This song, My Kinda Love by Emeli Sande, was a given really, for this week. Last week was hard going. I’ve mentioned a few times on here that my husband has PTSD, and I suffer from similar conditions. Well, after months of spiraling, last week my husband relapsed. He had a full blown panic/paranoia attack and confessed that for a while his suicidal thoughts have been getting worse and more vivid. So last week we made an emergency doctor’s appointment to go and get him some support. The upshot of all this is that he’s on a new drug (which will steadily be increasing in dose for a while), seeing his doctor on a fortnightly basis and has been told to call 999 if this happens again and he is alone. Doctors don’t often give out that advice – they tell you to call the surgery, or your pharmacy, or NHS Direct, or the non emergency number 111. To be told to call 999 is a mark of how severe this condition is for my husband.
PTSD is something we both live with as sufferers and as supporters, but there is no doubting that his is the more severe case. The suicidal thoughts thing isn’t new, but it does worry me more now that we’ve spoken about it.
The thing is, my husband hasn’t decided to kill himself.
He just realised one day that he was deciding which method would be the best to use.
His mind has subconsciously made itself up in this direction, and that means that no amount of conscious thought will undo that process. It’s not a flip switch. It’s a battle inside the mind.
He has so much to live for. We both do. Our work brings us enormous satisfaction, we are in a deeply loving and committed marriage. We have great friends and loving families. We are both passionate writers and creative people. We look forward to living on a boat, having the sort of lifestyle that will give us the freedom and close proximity to nature that we both crave. Life is going to be good for us. And he knows this.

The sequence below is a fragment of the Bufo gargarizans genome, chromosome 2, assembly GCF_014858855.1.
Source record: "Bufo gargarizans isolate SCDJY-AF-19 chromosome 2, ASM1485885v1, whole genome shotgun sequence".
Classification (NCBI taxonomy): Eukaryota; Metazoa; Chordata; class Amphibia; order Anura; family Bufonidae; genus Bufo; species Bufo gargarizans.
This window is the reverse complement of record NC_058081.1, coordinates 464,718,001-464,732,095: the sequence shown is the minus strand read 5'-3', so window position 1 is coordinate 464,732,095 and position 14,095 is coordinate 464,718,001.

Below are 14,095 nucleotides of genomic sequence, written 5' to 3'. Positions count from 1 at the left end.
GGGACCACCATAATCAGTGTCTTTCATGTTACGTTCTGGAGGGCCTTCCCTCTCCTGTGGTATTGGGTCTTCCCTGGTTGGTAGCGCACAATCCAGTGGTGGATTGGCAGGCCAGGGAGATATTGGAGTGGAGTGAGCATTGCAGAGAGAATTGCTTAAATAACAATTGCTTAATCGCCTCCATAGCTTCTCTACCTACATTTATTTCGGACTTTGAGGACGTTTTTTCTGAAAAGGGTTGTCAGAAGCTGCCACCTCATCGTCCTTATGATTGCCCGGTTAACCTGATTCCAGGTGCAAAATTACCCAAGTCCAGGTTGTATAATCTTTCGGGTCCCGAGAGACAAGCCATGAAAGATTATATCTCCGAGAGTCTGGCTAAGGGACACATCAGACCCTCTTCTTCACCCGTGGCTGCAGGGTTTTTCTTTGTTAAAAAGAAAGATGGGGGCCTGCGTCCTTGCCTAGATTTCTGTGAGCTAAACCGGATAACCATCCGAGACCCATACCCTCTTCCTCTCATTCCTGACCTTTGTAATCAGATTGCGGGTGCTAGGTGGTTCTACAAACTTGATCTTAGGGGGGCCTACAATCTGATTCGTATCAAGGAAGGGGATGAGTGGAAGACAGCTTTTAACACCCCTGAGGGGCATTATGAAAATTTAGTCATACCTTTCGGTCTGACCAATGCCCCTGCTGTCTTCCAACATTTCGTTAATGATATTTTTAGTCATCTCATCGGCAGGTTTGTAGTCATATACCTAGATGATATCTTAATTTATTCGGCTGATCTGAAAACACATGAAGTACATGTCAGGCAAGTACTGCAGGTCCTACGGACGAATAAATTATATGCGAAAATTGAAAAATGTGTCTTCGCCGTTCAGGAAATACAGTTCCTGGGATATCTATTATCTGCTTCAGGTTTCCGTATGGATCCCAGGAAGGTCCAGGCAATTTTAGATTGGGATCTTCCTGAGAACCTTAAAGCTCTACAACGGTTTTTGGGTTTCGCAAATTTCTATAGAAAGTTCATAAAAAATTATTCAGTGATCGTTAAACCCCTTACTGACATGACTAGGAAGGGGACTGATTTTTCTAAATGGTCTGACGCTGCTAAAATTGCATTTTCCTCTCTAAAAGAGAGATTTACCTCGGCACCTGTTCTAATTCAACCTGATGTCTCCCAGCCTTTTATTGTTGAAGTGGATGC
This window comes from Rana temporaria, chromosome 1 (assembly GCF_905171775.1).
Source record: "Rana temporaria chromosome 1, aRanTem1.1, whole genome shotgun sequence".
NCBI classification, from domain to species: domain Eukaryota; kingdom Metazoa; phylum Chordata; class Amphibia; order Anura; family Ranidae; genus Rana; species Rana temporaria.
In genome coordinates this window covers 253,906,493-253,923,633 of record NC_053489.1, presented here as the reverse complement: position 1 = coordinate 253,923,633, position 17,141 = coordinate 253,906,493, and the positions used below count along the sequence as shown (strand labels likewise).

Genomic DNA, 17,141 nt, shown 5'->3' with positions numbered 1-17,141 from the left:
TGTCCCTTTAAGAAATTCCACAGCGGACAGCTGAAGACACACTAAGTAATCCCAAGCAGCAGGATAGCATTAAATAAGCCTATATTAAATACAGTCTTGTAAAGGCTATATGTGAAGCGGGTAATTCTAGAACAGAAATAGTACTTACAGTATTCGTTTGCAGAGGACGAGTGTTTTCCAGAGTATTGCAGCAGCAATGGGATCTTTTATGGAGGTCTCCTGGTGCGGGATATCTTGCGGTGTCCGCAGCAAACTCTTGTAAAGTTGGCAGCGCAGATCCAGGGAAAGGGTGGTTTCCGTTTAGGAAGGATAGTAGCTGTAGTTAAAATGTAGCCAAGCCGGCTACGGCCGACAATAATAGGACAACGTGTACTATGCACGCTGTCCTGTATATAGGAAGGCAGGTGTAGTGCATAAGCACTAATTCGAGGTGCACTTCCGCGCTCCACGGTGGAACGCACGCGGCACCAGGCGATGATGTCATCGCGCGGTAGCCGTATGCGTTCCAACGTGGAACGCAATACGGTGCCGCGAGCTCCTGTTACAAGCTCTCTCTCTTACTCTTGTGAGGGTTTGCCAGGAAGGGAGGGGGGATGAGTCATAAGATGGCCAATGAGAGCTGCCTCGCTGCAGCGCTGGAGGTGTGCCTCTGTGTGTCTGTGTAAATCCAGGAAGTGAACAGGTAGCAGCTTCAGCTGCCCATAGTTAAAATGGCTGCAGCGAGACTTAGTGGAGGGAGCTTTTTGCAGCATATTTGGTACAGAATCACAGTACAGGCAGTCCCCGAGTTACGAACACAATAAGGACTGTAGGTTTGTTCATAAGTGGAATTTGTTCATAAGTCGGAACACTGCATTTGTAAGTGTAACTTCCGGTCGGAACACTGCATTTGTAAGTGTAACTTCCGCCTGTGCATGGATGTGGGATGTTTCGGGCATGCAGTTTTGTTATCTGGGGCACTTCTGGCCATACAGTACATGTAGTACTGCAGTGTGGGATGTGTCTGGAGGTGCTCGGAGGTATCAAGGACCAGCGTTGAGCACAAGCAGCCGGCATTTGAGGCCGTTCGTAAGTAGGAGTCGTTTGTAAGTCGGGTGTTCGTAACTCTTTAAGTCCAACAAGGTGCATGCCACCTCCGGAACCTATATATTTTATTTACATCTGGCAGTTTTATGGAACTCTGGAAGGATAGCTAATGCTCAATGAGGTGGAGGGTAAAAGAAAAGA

But his subconscious doesn’t.
And that scares me.
Suicide is seen as a selfish thing. It’s even seen as selfish to talk about it. Like the person opening up is blackmailing the listener for attention or trying to upstage everyone else’s woes.
Frankly I find that kind of thinking in and of itself selfish.
Does it distress me to hear my husband confess to me that he’s considering how best to die at times? You bet it does! But not just for my own sake – for his too. Because I know that on some level – the one that’s awake and calling the shots for most of his life – he doesn’t actually want to die. And that’s why I will never call him selfish for telling me about this. I want him to tell me. I want him to get me on his side, in that fight, working to keep him alive. We are a team, and we will work together on this. So I need all the briefings. Even the unpleasant ones.
It’s easy to love someone when times are better. When things are going well. When life is filled with dates, and parties, and celebrations, and happiness. Anyone can fall in love under those circumstances. It’s not falling in love that’s difficult, it’s staying in love.
This song by Emeli Sande gave me a point of reference for that difference.
I might not be the craziest little socialite the world has ever seen. I’m not a party chick, or a social butterfly. I am prone to bouts of seriousness and at times people might question whether someone like me, who can be a bit dour and isolationist in her own weakness, would be the best match for my husband. Perhaps someone like him might need people who are more bright, and joyful, able to remind him of the fun side of life.
I know better than that. This song sums up why.
I love him, with everything I am, for everything he is. And don’t ever question that my heart beats only for him.
‘Cause when you given up
When no matter what you do, it’s never good enough
When you never thought that it could ever get this tough
That’s when you’ll feel my kind of love
And when you’re crying out
When you fall and you can’t pick
Your two feet off the ground
When the friends you thought you had haven’t stuck around
That’s when you’ll feel my kind of love
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